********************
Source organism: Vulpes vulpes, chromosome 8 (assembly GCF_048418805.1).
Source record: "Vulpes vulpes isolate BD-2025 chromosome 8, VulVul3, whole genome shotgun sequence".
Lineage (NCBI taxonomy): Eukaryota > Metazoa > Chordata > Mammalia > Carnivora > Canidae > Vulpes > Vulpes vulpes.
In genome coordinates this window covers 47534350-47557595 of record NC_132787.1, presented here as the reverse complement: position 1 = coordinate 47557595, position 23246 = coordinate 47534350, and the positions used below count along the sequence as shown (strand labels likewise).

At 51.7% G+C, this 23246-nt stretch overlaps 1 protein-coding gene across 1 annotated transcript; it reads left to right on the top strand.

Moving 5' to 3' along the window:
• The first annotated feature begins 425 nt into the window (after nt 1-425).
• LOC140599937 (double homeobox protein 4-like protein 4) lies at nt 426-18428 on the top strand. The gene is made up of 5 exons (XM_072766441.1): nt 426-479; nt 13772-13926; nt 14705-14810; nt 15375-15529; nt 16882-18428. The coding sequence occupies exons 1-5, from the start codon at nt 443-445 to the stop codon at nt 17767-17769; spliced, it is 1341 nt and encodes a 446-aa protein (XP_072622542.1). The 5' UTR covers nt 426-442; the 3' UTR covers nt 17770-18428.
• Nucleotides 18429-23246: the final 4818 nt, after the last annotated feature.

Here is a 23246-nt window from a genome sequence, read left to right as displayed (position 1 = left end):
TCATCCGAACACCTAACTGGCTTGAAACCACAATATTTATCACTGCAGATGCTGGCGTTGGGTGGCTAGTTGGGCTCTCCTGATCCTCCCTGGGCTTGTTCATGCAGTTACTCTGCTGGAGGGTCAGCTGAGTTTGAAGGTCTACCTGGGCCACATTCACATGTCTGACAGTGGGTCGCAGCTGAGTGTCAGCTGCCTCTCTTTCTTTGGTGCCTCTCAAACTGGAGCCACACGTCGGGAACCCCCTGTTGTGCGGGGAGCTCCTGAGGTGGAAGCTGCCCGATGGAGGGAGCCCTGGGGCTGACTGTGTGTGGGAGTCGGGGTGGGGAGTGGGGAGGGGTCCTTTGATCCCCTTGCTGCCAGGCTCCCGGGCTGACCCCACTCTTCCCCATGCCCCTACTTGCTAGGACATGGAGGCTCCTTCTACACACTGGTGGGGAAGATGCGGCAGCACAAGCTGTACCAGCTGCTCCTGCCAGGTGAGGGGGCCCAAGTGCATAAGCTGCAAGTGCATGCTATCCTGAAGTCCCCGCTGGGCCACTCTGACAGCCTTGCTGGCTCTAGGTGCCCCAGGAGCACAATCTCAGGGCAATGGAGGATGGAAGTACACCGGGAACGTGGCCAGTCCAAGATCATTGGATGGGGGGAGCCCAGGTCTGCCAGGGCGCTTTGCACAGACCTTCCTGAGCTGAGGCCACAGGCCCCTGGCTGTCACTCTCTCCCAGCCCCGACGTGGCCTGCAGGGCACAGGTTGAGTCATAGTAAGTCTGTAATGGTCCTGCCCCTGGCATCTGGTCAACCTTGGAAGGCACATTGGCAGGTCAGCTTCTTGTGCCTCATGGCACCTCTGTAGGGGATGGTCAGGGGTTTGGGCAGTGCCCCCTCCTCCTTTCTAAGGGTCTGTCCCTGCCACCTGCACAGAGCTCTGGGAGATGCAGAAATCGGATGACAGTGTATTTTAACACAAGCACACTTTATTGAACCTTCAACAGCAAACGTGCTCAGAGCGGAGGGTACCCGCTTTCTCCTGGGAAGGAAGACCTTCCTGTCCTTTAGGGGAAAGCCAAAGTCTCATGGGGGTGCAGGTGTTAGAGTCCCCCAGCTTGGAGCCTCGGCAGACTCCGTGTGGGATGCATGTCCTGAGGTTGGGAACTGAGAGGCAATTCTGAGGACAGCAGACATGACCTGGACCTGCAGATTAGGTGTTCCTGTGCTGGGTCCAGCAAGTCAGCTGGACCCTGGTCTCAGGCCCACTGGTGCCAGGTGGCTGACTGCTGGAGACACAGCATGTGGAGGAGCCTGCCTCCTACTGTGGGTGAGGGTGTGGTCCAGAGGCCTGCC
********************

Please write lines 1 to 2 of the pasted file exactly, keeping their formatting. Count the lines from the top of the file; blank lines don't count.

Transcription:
Source organism: Vulpes vulpes, chromosome 8 (assembly GCF_048418805.1).
Source record: "Vulpes vulpes isolate BD-2025 chromosome 8, VulVul3, whole genome shotgun sequence".